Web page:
A statute that “defines an act in a manner that encourages arbitrary and discriminatory enforcement, or * * * is so indefinite that people must guess at its meaning” is void for vagueness.  Hard Times Café, Inc. v. City of Minneapolis, 625 N.W.2d 165, 171 (Minn. App. 2001) (quotation omitted).  The burden of proof is on the party challenging the constitutionality of the law.  Id.  “Courts should exercise extreme caution before declaring a statute void for vagueness.”  Id. (citation omitted).

            A statute is not impermissibly “vague merely because it is possible to imagine some difficulty in determining whether certain marginal fact situations fall within its language.”  Humenansky v. Minn. Bd. of Med. Exam’rs., 525 N.W.2d 559, 564 (Minn. App. 1994) (citation omitted), review denied (Minn. Feb. 14, 1995).  A statute is constitutionally infirm only when the meaning of an undefined word or phrase is not commonly understood or has not been established by judicial construction.  Id. (citing Minn. Stat. § 645.08(1) (2000)).  A vagueness challenge is upheld only if the law is “impermissibly vague in all of its applications.”  Village of Hoffman Est. v. Flipside, Hoffman Est., Inc., 455 U.S. 489, 495, 102 S. Ct. 1186, 1191 (1982).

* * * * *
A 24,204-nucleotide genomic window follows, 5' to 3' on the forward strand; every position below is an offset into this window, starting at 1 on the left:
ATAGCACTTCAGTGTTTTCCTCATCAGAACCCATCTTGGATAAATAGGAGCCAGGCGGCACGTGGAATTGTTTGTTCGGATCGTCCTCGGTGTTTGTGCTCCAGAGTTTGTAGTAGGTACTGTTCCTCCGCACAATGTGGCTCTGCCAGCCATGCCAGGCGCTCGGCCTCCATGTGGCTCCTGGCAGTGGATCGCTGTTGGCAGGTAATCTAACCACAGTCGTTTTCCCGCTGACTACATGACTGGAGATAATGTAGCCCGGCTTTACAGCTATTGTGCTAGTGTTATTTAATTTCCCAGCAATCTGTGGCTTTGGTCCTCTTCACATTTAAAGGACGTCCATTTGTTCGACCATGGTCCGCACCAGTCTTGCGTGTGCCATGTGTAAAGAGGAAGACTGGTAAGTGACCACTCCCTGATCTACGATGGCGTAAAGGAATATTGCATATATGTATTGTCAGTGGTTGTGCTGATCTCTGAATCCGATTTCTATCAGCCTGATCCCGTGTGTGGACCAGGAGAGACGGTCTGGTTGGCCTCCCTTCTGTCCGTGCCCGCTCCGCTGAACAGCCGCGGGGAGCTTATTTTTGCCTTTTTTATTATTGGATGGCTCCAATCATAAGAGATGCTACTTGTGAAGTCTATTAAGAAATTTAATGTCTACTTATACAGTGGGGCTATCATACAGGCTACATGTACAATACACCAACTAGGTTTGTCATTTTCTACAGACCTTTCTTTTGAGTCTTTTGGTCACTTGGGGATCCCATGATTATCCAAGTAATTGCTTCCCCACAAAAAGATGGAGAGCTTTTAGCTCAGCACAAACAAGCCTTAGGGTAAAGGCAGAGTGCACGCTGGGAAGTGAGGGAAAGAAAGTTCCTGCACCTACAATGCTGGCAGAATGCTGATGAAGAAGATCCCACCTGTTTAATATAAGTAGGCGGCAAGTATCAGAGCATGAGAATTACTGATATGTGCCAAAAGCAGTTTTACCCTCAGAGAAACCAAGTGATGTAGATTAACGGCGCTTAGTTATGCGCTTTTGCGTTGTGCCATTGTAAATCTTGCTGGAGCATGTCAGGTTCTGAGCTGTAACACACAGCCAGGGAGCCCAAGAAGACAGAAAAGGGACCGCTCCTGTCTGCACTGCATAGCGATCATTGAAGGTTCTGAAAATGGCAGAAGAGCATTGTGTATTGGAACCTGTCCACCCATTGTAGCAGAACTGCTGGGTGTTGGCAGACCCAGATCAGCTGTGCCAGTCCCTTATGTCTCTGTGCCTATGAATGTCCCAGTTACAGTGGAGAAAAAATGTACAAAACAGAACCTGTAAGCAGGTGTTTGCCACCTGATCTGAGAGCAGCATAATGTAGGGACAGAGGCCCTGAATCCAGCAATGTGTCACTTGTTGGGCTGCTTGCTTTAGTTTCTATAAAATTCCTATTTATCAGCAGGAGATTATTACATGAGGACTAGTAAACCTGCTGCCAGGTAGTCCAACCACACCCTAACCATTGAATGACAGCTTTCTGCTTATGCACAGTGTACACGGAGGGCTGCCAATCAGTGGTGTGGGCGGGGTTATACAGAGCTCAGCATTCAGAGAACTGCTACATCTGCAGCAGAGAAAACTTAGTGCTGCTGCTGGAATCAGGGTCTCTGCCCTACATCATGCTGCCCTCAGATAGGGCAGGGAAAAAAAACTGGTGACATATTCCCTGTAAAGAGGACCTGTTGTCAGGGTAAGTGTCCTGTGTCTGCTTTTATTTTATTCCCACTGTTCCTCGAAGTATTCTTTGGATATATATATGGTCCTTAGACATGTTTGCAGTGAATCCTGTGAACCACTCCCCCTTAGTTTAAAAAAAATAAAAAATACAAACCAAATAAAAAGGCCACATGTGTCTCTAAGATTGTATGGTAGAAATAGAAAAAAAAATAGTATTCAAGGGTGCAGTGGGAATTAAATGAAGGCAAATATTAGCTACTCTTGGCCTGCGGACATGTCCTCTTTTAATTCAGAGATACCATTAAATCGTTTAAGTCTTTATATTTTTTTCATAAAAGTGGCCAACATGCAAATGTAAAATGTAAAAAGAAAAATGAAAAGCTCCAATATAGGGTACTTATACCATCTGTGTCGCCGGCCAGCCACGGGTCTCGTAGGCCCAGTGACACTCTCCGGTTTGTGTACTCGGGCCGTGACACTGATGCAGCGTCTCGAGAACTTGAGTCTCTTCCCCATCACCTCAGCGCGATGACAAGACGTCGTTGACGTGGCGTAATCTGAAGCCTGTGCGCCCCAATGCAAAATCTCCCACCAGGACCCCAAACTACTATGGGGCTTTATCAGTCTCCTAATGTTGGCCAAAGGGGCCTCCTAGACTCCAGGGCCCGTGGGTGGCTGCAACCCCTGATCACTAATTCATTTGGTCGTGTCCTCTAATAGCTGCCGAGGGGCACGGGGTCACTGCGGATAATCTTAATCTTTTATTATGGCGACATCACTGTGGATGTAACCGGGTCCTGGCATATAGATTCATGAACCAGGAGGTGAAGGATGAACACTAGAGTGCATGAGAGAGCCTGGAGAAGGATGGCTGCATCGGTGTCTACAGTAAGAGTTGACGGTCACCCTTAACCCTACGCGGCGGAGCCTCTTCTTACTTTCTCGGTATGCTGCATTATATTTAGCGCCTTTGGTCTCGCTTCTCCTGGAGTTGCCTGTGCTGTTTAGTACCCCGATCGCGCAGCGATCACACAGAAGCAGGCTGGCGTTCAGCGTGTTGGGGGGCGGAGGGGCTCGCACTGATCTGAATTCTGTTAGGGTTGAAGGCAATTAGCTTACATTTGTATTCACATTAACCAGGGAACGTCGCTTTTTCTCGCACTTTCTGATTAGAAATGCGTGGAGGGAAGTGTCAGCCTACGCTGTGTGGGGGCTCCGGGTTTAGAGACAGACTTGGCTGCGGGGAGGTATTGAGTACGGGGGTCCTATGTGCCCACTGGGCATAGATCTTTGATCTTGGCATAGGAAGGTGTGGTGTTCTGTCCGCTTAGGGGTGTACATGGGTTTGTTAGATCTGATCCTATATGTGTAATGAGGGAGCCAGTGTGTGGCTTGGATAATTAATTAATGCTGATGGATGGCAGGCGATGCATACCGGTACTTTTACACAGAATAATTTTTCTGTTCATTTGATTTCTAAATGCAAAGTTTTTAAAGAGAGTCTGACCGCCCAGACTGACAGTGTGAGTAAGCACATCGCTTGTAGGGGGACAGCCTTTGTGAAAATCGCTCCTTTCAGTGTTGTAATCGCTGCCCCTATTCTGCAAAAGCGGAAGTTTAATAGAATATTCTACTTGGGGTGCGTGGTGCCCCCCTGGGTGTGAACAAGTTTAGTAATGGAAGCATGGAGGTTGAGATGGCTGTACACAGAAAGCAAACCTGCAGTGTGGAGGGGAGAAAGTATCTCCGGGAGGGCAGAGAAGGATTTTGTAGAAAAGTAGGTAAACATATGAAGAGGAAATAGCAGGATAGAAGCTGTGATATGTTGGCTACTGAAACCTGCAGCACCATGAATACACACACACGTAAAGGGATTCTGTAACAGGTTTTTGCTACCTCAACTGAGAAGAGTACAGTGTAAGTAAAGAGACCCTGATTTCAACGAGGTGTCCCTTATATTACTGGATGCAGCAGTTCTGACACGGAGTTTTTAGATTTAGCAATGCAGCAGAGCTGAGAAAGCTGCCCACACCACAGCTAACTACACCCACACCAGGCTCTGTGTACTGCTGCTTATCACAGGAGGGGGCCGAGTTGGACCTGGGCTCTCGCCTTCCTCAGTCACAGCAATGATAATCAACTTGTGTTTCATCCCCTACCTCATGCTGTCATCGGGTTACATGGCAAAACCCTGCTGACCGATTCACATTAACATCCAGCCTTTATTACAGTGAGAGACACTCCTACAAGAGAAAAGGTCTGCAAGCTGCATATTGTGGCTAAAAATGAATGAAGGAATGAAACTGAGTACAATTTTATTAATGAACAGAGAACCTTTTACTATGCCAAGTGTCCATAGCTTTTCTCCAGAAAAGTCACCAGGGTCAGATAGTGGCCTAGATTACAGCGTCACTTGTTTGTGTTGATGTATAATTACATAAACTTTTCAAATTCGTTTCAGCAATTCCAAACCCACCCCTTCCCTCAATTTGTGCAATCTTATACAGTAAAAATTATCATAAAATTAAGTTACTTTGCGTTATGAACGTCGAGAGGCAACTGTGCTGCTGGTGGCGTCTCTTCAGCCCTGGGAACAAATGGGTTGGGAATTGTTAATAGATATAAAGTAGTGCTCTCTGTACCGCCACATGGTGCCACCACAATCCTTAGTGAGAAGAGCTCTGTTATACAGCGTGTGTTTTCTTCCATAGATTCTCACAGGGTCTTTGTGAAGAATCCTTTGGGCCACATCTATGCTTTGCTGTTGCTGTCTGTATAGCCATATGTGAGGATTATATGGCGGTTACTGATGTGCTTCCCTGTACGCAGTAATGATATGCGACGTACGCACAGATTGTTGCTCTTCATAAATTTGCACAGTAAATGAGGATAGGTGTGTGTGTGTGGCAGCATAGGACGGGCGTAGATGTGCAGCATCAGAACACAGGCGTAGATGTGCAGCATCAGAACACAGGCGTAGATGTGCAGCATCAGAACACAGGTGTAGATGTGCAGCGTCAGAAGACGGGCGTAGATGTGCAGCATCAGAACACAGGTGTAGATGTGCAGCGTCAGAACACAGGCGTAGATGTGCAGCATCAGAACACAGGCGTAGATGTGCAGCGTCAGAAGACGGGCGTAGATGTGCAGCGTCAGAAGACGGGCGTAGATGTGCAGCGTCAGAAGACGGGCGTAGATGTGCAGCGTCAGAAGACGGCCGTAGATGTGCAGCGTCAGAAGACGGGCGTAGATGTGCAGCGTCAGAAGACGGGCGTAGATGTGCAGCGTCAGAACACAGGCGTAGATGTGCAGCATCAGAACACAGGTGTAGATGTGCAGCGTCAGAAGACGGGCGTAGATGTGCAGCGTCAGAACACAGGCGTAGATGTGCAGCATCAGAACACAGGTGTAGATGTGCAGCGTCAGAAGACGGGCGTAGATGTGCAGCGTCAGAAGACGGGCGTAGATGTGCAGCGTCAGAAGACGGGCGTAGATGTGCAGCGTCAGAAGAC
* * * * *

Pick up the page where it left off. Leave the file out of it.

A.         Adequate Control

            The term “adequate control,” is taken from Linehan IV, where the issue was whether the SDP standard was narrowly tailored enough to serve a compelling state interest without violating substantive due process.  Linehan IV, 594 N.W.2d at 876.  The supreme court concluded that the SDP standard must be narrowly construed so that, while not needing to prove an utter lack of ability to control sexual impulses, the committing court must find future dangerousness linked with an existing mental disorder that makes it “difficult, if not impossible, for the person to control his dangerous behavior.”  Id. at 875 (quoting Hendricks, 521 U.S. at 358, 117 S. Ct. at 2080).  The supreme court then held:

[T]he SDP Act allows civil commitment of sexually dangerous persons who have engaged in a prior course of sexually harmful behavior and whose present disorder or dysfunction does not allow them to adequately control their sexual impulses, making it highly likely that they will engage in harmful sexual acts in the future.